Global Food and Drink Trends in 2016

Jennifer Grebow
Jennifer Grebow

Jennifer Grebow is the editor-in-chief of Nutritional Outlook, an award-winning media-content provider in the dietary supplement and natural products market. Nutritional Outlook, an MJH Life Sciences brand, provides insights and industry updates critical to manufacturers of dietary supplements, healthy foods, and nutritious beverages. Nutritional Outlook keeps industry abreast of current market trends, research updates, news, and regulatory developments. Nutritional Outlook goes beyond the 24-hour news cycle and provides in-depth analysis to help industry players navigate the challenges and changes in the near- and long-term. Nutritional Outlook is a brand of MJH Life Sciences, the largest privately held, independent, full-service medical media company in North America, dedicated to delivering trusted health care news across multiple channels.

What’s trending and where next year?

Mintel has released its Global Food & Drink Trends report for 2016, and in it, Mintel's Jenny Zegler, Global Food and Drink Analyst, identifies 12 key trends. Here are a few that will grab your attention.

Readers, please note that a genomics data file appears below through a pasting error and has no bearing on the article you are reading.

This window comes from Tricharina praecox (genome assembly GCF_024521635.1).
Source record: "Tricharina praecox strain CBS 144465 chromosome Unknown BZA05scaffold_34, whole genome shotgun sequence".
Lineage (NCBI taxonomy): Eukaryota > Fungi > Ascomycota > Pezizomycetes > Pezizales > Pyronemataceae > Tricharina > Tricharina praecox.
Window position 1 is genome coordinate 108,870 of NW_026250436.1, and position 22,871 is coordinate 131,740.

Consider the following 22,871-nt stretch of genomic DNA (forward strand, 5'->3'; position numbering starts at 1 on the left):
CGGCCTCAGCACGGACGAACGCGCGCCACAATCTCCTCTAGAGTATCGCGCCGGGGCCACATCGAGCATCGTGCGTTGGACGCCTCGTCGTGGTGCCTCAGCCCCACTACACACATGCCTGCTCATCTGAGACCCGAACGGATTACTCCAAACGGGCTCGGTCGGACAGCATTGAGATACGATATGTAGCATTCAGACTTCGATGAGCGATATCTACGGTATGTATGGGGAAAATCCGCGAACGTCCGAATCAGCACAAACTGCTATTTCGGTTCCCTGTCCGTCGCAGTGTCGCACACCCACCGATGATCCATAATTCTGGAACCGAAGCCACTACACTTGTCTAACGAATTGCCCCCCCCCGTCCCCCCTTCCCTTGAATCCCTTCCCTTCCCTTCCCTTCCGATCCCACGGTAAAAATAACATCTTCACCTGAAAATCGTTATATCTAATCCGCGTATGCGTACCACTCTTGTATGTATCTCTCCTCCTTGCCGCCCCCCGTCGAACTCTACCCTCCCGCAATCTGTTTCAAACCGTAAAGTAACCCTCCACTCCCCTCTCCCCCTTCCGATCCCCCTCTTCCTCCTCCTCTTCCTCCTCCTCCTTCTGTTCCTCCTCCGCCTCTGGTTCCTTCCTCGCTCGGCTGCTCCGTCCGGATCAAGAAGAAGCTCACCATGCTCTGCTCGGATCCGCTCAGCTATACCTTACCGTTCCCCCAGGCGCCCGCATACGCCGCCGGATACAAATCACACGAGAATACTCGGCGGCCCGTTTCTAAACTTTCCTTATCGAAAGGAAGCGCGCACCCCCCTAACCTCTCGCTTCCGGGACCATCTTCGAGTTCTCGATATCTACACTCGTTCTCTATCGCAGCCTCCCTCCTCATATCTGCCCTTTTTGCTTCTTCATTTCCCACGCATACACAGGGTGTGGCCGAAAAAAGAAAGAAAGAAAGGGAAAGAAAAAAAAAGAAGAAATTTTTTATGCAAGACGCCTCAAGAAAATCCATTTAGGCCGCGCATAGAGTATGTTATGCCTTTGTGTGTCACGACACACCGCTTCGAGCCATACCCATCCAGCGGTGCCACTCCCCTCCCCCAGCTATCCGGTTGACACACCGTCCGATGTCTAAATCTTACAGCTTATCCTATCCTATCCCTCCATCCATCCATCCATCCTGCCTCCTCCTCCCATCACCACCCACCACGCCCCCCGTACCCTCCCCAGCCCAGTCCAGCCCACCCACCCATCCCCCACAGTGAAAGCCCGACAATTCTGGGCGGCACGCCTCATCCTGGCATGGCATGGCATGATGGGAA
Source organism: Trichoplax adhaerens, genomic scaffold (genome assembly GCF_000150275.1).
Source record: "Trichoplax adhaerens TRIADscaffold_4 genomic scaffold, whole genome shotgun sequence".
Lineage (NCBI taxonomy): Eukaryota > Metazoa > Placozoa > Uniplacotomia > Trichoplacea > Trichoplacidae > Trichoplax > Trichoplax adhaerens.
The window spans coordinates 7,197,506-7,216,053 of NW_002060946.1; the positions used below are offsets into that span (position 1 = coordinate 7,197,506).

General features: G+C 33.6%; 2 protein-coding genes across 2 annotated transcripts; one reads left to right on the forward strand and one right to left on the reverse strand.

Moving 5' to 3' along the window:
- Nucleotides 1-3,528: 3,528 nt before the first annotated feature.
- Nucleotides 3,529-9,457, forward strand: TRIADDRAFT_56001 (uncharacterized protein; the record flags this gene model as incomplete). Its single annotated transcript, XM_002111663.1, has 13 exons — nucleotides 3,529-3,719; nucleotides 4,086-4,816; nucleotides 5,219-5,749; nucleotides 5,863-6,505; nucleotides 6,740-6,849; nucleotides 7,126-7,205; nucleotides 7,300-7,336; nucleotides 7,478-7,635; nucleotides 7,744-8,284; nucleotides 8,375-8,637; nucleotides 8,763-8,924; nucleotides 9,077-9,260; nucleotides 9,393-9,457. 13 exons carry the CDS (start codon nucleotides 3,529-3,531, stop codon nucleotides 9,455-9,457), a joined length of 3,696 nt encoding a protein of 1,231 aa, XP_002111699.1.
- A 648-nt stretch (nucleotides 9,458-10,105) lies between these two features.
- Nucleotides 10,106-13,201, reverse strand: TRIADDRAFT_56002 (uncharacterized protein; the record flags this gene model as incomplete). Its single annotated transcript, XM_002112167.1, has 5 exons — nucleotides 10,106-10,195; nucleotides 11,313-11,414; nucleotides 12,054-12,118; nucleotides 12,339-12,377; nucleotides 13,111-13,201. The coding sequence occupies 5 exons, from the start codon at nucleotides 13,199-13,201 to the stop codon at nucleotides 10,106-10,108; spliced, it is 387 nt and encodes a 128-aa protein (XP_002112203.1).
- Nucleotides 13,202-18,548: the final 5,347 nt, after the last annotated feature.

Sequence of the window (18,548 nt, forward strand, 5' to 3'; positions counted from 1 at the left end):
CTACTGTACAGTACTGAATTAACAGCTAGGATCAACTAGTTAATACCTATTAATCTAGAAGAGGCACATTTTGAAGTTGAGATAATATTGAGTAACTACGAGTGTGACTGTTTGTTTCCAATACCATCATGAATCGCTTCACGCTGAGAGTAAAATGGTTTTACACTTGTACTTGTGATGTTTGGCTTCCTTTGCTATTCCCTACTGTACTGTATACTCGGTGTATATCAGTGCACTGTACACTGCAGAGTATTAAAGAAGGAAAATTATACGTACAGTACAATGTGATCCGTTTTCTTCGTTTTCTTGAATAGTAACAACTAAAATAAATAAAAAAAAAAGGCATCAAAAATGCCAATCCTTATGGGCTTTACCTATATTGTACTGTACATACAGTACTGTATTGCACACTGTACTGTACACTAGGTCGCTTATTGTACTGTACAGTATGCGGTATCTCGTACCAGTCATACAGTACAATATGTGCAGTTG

Novel Proteins: It’s not just vegans and vegetarians looking for alternative protein sources anymore; the everyday consumer is now looking for protein replacements, and alternative protein sources “could take over the mainstream,” Mintel says. This trend is already established in regions like Africa and India, but is beginning to emerge in South America.

Artificial Ingredients: More consumers are looking for natural ingredients, a trend already established in places like Europe but now taking hold in South America, Africa, and East Asia.

Concerns about food sustainability: Already a mainstream concern in Europe and Russia, sustainability is now an increasing concern in North and South America and East Asia.

Nutricosmetics: This is an emerging trend in many parts of the world, including North and South America, Europe, and Russia. In East Asia, nutricosmetics are already widely accepted.

Ancient Grains and Superfoods: From ancient grains to superfoods, more consumers are drawn to the concept of “old staples” becoming new again. More companies can take advantage of this trend, which is especially emerging in North America, Europe, and Russia.

Fat Isn’t Bad: As more consumers continue to welcome fat back into their diets, the stigma around fat will continue lessening worldwide.

 

Jennifer Grebow
Editor-in-Chief
Nutritional Outlook magazine
jennifer.grebow@ubm.com